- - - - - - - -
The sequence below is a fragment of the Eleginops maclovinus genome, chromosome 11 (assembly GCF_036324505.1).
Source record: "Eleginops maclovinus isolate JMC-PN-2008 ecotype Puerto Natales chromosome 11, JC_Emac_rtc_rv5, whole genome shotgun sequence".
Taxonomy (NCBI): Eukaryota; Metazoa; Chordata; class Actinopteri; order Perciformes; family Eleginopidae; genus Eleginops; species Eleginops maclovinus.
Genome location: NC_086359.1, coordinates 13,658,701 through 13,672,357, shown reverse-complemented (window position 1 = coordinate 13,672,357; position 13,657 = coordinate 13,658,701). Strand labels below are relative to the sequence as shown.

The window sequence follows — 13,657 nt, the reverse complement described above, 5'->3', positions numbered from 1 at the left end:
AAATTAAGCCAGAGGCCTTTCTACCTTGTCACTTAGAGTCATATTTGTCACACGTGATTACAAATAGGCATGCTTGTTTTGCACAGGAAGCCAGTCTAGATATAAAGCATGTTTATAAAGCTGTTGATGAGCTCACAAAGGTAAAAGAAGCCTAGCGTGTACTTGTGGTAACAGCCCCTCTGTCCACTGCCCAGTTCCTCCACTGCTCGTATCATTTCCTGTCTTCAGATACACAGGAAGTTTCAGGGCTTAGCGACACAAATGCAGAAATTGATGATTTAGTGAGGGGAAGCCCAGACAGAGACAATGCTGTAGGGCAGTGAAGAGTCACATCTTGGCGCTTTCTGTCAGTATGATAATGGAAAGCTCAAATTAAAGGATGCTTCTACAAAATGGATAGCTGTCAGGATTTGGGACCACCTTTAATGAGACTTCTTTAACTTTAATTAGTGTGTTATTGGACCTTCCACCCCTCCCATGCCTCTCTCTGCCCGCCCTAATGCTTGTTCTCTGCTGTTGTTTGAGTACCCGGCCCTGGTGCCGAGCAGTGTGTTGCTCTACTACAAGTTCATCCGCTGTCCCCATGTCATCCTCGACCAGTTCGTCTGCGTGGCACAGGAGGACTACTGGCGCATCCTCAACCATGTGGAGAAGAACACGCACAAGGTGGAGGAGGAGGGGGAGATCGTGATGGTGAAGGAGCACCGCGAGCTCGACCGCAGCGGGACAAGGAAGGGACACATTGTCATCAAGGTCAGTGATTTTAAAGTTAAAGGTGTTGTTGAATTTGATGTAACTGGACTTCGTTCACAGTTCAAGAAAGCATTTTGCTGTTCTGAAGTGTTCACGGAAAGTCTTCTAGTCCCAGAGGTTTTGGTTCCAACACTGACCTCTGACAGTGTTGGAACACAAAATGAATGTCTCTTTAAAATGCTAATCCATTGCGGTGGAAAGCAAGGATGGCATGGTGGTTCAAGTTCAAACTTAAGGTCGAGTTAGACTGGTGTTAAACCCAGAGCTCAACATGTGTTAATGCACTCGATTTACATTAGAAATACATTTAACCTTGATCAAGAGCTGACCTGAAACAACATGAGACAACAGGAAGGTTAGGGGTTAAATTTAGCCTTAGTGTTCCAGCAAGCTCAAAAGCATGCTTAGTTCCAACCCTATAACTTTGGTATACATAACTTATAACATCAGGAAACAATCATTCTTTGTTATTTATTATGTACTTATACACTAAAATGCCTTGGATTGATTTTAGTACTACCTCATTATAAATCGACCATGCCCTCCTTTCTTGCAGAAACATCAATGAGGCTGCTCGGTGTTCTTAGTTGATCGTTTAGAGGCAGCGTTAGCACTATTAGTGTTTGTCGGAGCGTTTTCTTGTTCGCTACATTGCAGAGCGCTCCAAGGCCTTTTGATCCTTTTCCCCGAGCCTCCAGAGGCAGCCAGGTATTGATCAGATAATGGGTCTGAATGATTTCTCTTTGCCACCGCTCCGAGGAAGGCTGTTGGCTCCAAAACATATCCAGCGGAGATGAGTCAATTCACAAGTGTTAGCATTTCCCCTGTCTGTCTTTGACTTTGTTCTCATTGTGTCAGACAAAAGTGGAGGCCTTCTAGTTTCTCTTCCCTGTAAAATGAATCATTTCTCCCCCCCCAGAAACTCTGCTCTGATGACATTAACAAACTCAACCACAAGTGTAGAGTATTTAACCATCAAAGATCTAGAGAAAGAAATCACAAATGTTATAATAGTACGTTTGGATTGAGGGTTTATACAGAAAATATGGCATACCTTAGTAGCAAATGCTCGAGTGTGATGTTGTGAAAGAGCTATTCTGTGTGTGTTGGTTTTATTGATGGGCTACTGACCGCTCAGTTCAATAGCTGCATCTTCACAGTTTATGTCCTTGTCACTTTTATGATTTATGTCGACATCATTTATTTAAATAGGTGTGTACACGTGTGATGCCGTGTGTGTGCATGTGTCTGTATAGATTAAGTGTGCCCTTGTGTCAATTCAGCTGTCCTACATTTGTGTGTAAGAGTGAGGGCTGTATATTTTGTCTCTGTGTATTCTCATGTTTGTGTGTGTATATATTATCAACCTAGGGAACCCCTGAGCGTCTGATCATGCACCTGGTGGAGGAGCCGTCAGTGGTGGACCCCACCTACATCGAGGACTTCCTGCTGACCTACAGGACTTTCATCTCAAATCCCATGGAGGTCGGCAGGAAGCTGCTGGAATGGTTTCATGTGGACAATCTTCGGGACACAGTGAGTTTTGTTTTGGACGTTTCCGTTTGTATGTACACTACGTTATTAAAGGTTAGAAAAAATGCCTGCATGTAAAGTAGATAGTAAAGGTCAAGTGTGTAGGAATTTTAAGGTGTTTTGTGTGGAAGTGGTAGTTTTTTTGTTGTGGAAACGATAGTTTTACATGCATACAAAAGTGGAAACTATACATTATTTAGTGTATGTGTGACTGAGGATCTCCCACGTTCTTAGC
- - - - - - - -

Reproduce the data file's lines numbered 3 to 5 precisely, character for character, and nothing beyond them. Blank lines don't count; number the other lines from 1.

Taxonomy (NCBI): Eukaryota; Metazoa; Chordata; class Actinopteri; order Perciformes; family Eleginopidae; genus Eleginops; species Eleginops maclovinus.
Genome location: NC_086359.1, coordinates 13,658,701 through 13,672,357, shown reverse-complemented (window position 1 = coordinate 13,672,357; position 13,657 = coordinate 13,658,701). Strand labels below are relative to the sequence as shown.

The window sequence follows — 13,657 nt, the reverse complement described above, 5'->3', positions numbered from 1 at the left end: